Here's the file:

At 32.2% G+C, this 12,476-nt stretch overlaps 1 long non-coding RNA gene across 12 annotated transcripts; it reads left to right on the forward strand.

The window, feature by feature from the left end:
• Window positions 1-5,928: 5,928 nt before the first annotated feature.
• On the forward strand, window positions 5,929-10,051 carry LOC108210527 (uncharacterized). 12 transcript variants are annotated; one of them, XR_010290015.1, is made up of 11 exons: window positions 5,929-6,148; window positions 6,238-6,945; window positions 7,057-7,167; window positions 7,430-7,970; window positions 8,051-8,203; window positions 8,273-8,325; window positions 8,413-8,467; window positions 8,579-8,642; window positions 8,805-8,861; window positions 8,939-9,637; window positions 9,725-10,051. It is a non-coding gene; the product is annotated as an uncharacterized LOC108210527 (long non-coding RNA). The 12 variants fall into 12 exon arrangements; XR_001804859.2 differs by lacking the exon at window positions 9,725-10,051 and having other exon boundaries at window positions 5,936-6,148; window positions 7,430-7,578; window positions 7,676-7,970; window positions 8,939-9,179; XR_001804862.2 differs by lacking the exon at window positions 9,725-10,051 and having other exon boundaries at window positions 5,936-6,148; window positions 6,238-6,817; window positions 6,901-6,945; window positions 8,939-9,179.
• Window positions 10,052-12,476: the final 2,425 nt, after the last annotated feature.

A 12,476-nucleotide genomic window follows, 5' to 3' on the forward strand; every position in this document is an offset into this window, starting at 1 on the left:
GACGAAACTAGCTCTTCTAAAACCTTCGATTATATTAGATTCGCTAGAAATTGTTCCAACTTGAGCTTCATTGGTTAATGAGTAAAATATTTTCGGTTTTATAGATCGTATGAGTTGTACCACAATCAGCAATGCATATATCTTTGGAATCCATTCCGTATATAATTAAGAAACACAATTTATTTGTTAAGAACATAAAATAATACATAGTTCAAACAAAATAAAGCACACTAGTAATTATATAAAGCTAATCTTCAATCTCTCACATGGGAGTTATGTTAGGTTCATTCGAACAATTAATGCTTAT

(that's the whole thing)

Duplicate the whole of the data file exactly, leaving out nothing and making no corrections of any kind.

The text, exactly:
At 32.2% G+C, this 12,476-nt stretch overlaps 1 long non-coding RNA gene across 12 annotated transcripts; it reads left to right on the forward strand.

The window, feature by feature from the left end:
• Window positions 1-5,928: 5,928 nt before the first annotated feature.
• On the forward strand, window positions 5,929-10,051 carry LOC108210527 (uncharacterized). 12 transcript variants are annotated; one of them, XR_010290015.1, is made up of 11 exons: window positions 5,929-6,148; window positions 6,238-6,945; window positions 7,057-7,167; window positions 7,430-7,970; window positions 8,051-8,203; window positions 8,273-8,325; window positions 8,413-8,467; window positions 8,579-8,642; window positions 8,805-8,861; window positions 8,939-9,637; window positions 9,725-10,051. It is a non-coding gene; the product is annotated as an uncharacterized LOC108210527 (long non-coding RNA). The 12 variants fall into 12 exon arrangements; XR_001804859.2 differs by lacking the exon at window positions 9,725-10,051 and having other exon boundaries at window positions 5,936-6,148; window positions 7,430-7,578; window positions 7,676-7,970; window positions 8,939-9,179; XR_001804862.2 differs by lacking the exon at window positions 9,725-10,051 and having other exon boundaries at window positions 5,936-6,148; window positions 6,238-6,817; window positions 6,901-6,945; window positions 8,939-9,179.
• Window positions 10,052-12,476: the final 2,425 nt, after the last annotated feature.

A 12,476-nucleotide genomic window follows, 5' to 3' on the forward strand; every position in this document is an offset into this window, starting at 1 on the left:
GACGAAACTAGCTCTTCTAAAACCTTCGATTATATTAGATTCGCTAGAAATTGTTCCAACTTGAGCTTCATTGGTTAATGAGTAAAATATTTTCGGTTTTATAGATCGTATGAGTTGTACCACAATCAGCAATGCATATATCTTTGGAATCCATTCCGTATATAATTAAGAAACACAATTTATTTGTTAAGAACATAAAATAATACATAGTTCAAACAAAATAAAGCACACTAGTAATTATATAAAGCTAATCTTCAATCTCTCACATGGGAGTTATGTTAGGTTCATTCGAACAATTAATGCTTAT